Measuring Existence

How does science work? And what's all this about quantum mechanics?

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Obvious Leo
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Re: Measuring Existence

Post by Obvious Leo » Fri Feb 19, 2016 9:06 am

No matter how you try and slice and dice it, uwot, it's still a non-mechanical, spooky-action-at-a-distance aether theory which you're advocating. It's no improvement on Newton's god hypothesis.

uwot
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Re: Measuring Existence

Post by uwot » Fri Feb 19, 2016 10:36 am

Obvious Leo wrote:No matter how you try and slice and dice it, uwot, it's still a non-mechanical, spooky-action-at-a-distance...
That in a nutshell is precisely what it isn't. As I have said, I think the best explanation of gravity is that it is refraction. I mean that literally, the mechanical medium that is big bang stuff is denser around material objects, in part because 'matter'- as in fundamental particles and aggregations thereof-is essentially condensed big bang stuff.
Obvious Leo wrote:...aether theory which you're advocating.
Well the name has unfortunate connotations, but it's a fair cop. You got me bang to rights.
Obvious Leo wrote:It's no improvement on Newton's god hypothesis.
Some people like God, some people like stuff. Although, if I'm right, then the gravity at the equator of a spinning object should be greater than at the poles; more than can be accounted for by oblateness. As it happens, I think that goes some way to explain why galaxies aren't flying apart in the way that dark matter is invoked to stop them.

JSS
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Re: Measuring Existence

Post by JSS » Fri Feb 19, 2016 10:59 am

uwot wrote: I mean that literally, the mechanical medium that is big bang stuff is denser around material objects, in part because 'matter'- as in fundamental particles and aggregations thereof-is essentially condensed big bang stuff.
That is certainly true.
uwot wrote: Although, if I'm right, then the gravity at the equator of a spinning object should be greater than at the poles; more than can be accounted for by oblateness. As it happens, I think that goes some way to explain why galaxies aren't flying apart in the way that dark matter is invoked to stop them.
Why should it be greater?

Obvious Leo
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Re: Measuring Existence

Post by Obvious Leo » Fri Feb 19, 2016 11:19 am

uwot wrote: As it happens, I think that goes some way to explain why galaxies aren't flying apart in the way that dark matter is invoked to stop them.
Dark matter is predicted by the theory but NOT by the evidence. In fact most of the galaxies are flying apart, including the one we're living in. Galaxies have been pulling each other to bits and merging together for as long as there have been galaxies.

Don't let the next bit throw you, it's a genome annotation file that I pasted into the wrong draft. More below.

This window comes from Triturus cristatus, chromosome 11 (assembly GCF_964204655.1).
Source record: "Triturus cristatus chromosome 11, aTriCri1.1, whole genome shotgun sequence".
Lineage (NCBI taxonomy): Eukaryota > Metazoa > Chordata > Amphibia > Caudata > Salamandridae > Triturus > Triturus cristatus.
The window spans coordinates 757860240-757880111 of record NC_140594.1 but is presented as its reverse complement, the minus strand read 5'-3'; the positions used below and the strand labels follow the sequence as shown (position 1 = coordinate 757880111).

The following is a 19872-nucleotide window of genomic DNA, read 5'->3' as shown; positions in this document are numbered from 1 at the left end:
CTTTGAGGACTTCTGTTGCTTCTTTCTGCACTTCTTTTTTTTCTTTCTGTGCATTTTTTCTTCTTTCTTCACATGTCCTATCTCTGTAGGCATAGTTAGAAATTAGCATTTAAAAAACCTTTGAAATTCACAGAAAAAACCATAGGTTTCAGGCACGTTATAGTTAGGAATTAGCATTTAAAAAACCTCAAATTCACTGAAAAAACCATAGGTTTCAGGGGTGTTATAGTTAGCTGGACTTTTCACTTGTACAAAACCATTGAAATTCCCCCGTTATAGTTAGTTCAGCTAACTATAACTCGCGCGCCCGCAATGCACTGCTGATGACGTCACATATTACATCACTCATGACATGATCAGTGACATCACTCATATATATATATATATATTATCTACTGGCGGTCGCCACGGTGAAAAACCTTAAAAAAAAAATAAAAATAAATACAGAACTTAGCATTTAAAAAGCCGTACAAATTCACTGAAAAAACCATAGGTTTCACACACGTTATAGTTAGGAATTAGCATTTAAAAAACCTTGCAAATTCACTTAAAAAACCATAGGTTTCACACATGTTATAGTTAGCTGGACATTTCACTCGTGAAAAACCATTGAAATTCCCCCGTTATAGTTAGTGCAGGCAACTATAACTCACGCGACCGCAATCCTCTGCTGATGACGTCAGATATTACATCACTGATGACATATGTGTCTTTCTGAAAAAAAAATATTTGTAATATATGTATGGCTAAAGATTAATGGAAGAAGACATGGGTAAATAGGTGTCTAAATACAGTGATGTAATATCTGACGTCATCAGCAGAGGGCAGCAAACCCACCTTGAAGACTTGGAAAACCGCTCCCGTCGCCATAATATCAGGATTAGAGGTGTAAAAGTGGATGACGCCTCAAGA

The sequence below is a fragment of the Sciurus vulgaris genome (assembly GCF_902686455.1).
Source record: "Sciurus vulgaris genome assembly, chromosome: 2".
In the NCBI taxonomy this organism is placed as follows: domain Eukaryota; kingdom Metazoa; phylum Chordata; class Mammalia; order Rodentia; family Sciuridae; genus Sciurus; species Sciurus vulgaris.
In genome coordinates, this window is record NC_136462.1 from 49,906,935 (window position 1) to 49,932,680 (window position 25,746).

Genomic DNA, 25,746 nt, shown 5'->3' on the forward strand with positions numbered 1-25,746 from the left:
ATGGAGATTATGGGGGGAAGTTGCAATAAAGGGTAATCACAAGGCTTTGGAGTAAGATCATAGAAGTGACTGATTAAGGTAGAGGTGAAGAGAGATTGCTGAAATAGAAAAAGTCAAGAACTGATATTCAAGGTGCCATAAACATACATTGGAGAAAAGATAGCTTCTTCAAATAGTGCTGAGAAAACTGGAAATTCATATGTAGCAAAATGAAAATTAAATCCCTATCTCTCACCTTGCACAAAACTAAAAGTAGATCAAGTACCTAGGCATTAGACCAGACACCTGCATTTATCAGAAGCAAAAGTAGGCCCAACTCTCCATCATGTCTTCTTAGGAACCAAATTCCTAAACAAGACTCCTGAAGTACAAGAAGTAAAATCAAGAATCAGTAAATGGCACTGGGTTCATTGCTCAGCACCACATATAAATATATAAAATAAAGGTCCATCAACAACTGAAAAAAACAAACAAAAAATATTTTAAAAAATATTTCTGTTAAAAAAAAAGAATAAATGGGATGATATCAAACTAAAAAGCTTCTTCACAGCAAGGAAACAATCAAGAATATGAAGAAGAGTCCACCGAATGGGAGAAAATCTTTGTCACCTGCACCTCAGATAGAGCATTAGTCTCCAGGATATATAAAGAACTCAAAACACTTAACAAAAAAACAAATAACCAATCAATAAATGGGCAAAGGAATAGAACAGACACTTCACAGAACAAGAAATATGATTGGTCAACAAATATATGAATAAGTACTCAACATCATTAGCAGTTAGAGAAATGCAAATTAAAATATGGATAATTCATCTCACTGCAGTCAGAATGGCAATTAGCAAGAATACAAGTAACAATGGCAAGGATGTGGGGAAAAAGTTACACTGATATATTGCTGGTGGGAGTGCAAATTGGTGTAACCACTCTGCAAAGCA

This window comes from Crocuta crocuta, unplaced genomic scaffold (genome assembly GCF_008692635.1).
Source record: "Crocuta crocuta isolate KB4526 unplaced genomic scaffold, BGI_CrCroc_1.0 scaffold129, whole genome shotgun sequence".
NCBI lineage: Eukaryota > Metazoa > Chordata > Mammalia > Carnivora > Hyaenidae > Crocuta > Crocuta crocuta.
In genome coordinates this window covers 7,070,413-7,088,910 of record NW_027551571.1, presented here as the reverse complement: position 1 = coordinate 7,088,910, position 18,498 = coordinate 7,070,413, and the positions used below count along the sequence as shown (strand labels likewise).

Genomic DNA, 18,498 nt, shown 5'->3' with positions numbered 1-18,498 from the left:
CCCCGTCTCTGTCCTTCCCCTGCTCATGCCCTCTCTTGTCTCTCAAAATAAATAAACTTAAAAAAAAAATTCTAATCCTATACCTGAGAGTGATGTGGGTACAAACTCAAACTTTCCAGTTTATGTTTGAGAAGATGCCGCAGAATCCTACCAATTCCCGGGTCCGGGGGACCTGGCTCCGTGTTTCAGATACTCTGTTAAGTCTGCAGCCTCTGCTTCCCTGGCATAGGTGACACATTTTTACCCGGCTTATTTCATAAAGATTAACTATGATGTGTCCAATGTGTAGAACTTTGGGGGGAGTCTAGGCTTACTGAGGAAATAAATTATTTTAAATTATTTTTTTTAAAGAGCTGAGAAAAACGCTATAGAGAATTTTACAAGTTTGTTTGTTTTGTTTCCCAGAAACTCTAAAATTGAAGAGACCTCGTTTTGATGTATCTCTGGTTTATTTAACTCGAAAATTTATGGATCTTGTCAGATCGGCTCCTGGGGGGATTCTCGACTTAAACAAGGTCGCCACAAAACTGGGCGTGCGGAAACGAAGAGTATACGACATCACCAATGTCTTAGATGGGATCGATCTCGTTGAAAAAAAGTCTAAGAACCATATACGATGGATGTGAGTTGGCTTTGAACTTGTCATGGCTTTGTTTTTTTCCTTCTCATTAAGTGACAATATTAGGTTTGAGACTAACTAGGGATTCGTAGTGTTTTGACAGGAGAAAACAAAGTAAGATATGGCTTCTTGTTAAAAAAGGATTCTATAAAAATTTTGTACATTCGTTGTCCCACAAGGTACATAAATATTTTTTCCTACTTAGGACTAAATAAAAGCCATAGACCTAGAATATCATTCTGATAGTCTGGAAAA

JSS
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Re: Measuring Existence

Post by JSS » Fri Feb 19, 2016 11:22 am

Obvious Leo wrote:
uwot wrote: As it happens, I think that goes some way to explain why galaxies aren't flying apart in the way that dark matter is invoked to stop them.
Dark matter is predicted by the theory but NOT by the evidence. In fact most of the galaxies are flying apart, including the one we're living in. Galaxies have been pulling each other to bits and merging together for as long as there have been galaxies.
You can't use current telemetry data concerning the movement of galaxies. The premises used to calculate motion and location are wrong (most notably Doppler red-shifting).

uwot
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Re: Measuring Existence

Post by uwot » Fri Feb 19, 2016 12:47 pm

JSS wrote:
uwot wrote: I mean that literally, the mechanical medium that is big bang stuff is denser around material objects, in part because 'matter'- as in fundamental particles and aggregations thereof-is essentially condensed big bang stuff.
That is certainly true.
I wouldn't go that far: it is a workable hypothesis, or at any rate, it works for me.
JSS wrote:
uwot wrote: Although, if I'm right, then the gravity at the equator of a spinning object should be greater than at the poles; more than can be accounted for by oblateness. As it happens, I think that goes some way to explain why galaxies aren't flying apart in the way that dark matter is invoked to stop them.
Why should it be greater?
Well, it's a long story of personal fruitloopery, but basically big bang stuff expanded from a tiny little thing, to a bloody great universe. I see no reason to believe it has stopped. The stuff that matter and energy are eddies and waves in is expanding, which is what makes tiny things like atoms so energetic. Fundamental particles themselves do not expand, they are just turbulence, solitons, if you like. Anyway, as this big bang stuff streams out into the cosmos (dark energy, in my view), it is unimpeded at the poles, but dragged at the equator, hence denser. It's more or less the same reasoning behind the energy emission of pulsars.
Obvious Leo wrote:Dark matter is predicted by the theory but NOT by the evidence.
What theory is that Leo?

JSS
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Re: Measuring Existence

Post by JSS » Fri Feb 19, 2016 1:38 pm

uwot wrote:
JSS wrote: That is certainly true.
I wouldn't go that far: it is a workable hypothesis, or at any rate, it works for me.
I believe in certainty. 8)
uwot wrote: it is unimpeded at the poles, but dragged at the equator, hence denser. It's more or less the same reasoning behind the energy emission of pulsars.
But why would "dragging" it make it more dense?

uwot
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Re: Measuring Existence

Post by uwot » Fri Feb 19, 2016 8:19 pm

JSS wrote:I believe in certainty. 8)
We all have our idiosyncrasies.
JSS wrote:But why would "dragging" it make it more dense?